The rolling mountains and natural beauty of the Adirondacks make this northeastern region a popular family destination year-round. Whether you’re visiting during the snow-blanketed months of winter or lacing up your child’s hiking boots for his first warm weather mountain hike, you’ll find no shortage of fun things to do with kids in the Adirondacks.
Enjoy Thrills and Chills
If you’ve got young daredevils in your house, the Adirondacks offers plenty of thrill rides. Zip down the tracks on the Alpine Bobsled roller coaster, plunge down 200 feet on the Sasquatch or scream your way through a classic wooden roller coaster at the Great Escape Six Flags (sixflags.com) in Lake George. For a real bobsled experience, kids can ride down the same track used by Olympic athletes with a professional bobsledder at Whiteface Mountain (whiteface.com). The sled goes heart-racingly fast down the icy track, so more timid kids might want to sit this one out. There’s more excitement at Adirondack Extreme (adirondackextreme.com), where kids learn to navigate ropes courses and zip lines on a pint-size, beginner-friendly course.
Take a Ride
Climb aboard one of the trains on the Adirondack Scenic Railroad (adirondackrr.com) for a meal your kids won’t soon forget. The thrill of riding on a train to one of the Adirondacks' picturesque towns may be plenty fun all by itself, but you can up the ante by booking a train ride that features a magician or clown, or one that gets boarded mid-trip by an inept, train-robbing bandit. In the summer, families can ride the trails around Lake George on horseback with Saddle Up Stables (ridingstables.com). Kids who aren’t ready to ride on their own can enjoy a pony ride by the stables. For a different view of the Lake George shoreline, hop on an old-fashioned steamboat for a cruise around the water. The Lake George Steamboat Company (lakegeorgesteamboat.com) has a nighttime fireworks cruise that’s especially fun for kids.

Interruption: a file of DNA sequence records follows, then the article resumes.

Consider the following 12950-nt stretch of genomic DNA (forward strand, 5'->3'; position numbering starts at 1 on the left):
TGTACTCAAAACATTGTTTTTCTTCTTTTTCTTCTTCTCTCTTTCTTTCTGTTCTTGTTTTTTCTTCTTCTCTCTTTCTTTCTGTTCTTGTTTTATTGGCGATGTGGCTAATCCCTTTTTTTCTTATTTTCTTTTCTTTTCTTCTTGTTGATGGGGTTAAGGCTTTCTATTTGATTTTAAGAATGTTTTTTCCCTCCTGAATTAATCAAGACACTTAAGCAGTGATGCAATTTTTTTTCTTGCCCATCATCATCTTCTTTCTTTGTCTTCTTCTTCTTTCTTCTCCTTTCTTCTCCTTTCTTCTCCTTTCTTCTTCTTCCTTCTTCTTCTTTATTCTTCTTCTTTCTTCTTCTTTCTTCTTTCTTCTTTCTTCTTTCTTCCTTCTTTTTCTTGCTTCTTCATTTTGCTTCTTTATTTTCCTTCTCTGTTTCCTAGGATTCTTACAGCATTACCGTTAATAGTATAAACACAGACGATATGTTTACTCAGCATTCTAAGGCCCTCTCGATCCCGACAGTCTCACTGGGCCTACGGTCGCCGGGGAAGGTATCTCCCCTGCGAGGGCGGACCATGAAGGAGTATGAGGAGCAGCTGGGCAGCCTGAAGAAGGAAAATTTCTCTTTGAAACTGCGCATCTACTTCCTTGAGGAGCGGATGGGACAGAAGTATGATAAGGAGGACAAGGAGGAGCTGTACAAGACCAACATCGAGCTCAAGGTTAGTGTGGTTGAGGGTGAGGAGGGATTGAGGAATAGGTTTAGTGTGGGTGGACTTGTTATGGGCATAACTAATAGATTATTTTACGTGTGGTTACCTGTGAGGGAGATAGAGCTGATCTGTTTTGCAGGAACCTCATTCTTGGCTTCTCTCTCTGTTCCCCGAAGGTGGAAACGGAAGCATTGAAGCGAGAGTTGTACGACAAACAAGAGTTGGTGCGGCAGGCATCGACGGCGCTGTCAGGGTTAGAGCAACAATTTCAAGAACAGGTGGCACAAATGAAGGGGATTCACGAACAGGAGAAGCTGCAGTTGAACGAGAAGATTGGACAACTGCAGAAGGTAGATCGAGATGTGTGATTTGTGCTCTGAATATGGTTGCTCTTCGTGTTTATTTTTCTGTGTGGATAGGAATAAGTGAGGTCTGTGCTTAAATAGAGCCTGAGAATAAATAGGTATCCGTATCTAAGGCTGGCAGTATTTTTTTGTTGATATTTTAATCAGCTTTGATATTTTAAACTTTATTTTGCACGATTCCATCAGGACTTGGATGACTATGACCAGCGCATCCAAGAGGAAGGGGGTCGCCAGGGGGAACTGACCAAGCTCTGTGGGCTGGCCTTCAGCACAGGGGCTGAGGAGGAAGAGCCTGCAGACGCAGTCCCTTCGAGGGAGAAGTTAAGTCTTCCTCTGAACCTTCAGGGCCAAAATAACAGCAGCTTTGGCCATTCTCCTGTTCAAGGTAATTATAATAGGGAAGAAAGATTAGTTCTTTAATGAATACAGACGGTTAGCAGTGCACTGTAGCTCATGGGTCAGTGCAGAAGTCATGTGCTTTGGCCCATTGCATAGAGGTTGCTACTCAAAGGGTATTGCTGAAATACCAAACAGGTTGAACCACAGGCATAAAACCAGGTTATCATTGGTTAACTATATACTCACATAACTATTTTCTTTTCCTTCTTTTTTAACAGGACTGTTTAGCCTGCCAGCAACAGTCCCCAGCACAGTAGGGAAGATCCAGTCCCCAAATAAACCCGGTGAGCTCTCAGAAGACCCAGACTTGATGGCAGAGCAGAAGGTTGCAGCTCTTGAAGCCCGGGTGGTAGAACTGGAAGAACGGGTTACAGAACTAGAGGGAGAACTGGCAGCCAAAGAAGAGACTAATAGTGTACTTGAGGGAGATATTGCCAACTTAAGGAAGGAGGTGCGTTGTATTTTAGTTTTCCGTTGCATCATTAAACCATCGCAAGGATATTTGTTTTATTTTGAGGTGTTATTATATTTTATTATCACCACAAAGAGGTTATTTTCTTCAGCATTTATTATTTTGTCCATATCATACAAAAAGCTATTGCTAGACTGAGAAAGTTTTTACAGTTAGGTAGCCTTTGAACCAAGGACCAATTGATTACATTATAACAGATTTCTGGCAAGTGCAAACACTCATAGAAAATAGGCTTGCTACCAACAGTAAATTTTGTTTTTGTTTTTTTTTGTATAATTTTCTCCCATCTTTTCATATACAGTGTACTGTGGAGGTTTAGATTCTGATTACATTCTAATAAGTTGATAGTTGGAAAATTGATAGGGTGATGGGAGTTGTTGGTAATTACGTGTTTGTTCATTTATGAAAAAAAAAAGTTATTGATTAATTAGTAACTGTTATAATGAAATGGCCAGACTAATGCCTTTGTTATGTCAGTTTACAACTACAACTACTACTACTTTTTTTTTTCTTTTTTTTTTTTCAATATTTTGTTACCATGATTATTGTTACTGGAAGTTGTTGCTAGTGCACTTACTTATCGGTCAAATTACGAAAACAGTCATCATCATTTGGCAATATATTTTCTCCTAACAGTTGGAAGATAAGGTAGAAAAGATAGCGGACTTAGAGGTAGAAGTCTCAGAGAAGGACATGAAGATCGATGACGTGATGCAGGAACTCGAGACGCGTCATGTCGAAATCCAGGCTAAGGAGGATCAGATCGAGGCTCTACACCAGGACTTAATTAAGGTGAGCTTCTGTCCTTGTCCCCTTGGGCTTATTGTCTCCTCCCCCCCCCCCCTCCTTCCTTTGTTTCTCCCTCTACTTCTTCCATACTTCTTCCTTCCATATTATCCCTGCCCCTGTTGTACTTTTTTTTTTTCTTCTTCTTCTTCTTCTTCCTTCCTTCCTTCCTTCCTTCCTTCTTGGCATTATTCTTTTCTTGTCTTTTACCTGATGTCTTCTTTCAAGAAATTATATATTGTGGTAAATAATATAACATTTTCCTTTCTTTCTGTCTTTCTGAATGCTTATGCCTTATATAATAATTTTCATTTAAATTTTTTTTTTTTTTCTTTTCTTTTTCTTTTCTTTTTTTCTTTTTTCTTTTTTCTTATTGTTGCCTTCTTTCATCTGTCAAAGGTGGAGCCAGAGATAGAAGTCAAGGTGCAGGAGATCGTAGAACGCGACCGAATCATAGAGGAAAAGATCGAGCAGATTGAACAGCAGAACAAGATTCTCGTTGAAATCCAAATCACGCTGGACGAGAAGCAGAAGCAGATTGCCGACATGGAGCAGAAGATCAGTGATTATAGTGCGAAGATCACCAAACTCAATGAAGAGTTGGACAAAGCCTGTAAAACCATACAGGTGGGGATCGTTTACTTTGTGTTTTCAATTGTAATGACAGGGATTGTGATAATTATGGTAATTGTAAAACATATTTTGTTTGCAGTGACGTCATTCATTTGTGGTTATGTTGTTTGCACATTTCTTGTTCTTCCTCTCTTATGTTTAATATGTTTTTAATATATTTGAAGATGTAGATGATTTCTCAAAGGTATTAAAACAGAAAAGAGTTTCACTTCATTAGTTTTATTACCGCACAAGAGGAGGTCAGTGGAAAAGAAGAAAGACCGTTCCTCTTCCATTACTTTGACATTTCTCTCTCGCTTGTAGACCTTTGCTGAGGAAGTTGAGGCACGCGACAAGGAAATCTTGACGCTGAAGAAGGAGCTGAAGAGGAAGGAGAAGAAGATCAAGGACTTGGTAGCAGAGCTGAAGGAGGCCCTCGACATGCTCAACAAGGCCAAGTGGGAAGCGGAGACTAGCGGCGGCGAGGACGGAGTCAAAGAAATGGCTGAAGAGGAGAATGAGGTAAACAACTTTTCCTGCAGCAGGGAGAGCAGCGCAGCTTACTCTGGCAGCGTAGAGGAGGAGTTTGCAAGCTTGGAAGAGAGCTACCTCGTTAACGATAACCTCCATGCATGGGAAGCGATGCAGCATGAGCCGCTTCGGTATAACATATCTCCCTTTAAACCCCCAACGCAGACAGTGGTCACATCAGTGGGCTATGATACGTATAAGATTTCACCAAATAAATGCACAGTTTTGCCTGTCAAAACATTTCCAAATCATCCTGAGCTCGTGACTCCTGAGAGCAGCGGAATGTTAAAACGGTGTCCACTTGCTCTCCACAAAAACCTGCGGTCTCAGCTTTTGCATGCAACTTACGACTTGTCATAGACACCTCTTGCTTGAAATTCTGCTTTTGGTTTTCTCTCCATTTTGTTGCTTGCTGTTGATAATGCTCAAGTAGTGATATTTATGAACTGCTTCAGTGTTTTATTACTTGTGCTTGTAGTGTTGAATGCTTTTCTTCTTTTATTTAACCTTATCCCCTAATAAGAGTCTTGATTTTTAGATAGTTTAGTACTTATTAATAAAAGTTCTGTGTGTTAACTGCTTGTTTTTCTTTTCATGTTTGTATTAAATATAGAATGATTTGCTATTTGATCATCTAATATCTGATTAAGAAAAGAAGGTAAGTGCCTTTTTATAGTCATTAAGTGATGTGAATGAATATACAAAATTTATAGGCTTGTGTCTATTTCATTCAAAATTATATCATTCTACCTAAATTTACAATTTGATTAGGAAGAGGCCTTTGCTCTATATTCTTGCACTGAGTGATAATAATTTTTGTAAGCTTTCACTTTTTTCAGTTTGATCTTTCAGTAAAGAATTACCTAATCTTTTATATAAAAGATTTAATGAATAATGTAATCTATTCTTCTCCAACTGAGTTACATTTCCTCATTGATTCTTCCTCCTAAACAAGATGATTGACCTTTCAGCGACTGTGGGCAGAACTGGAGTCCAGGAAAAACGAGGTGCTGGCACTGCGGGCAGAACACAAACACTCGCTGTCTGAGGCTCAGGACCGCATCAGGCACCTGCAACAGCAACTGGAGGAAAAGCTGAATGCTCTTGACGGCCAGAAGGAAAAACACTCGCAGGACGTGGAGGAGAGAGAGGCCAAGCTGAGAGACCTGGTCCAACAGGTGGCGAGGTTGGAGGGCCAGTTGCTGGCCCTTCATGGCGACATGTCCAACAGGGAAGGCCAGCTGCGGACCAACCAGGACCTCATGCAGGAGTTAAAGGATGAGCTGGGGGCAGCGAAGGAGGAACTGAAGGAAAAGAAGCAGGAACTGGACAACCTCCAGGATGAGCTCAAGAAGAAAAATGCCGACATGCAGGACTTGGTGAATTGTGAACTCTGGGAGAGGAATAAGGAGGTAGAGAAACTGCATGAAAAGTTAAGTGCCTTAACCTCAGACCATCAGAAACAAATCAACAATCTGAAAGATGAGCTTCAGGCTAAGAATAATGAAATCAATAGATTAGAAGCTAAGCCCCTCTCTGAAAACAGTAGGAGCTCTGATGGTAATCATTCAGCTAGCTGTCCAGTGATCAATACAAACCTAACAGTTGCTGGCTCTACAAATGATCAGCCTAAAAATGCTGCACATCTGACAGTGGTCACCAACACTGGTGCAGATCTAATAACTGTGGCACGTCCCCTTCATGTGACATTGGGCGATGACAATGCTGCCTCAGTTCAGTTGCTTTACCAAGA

Walk in the Woods
With its 31 acres of surrounding grounds and interactive indoor exhibits, the Wild Center (wildcenter.org) offers a fascinating look at the natural world of the Adirondacks. Step back and let the kids discover the secrets hidden around the center at kid’s-eye-view, such as the underground pop-up window in the otter exhibit. The trails outside are not to be missed, so if you’re visiting in the winter, pick up a free pair of snowshoes at the desk. Kids who participate in 16 hikes in the Adirondacks can pick up the Kids on the Trail patch issued by the Adirondack Mountain Club (adklaurentian.org). Pick up a copy of the book “Kids on the Trail! Hiking with Children in the Adirondacks” -- available at bookstores or through the Adirondack Mountain Club -- to get the complete list of recommended hikes.
Explore a Local Wonder
Kids will feel like they’ve fallen into the Land of Lost when you raft the Ausable Chasm (ausablechasm.com). The Ausable River flows between towering cliffs fringed by primeval forests, and a river guide can steer you smoothly over the rapids and past the Whirlpool Basin. It’s about a 30-minute hike to the top of High Falls Gorge (highfallsgorge.com), but the ascent over bridges and walkways is worth it for the great views of four waterfalls from the top. Don’t skip it in winter -– the frozen waterfalls are spectacular, and you can rent the kids snowshoes for your adventure. You can explore the aboveground caves on your own, but it’s worth making reservations with a guide to visit the caves themselves at the Natural Stone Bridge and Caves (stonebridgeandcaves.com) in Pottersville. Kids will never forget the sensation of floating in the water through an underground cave.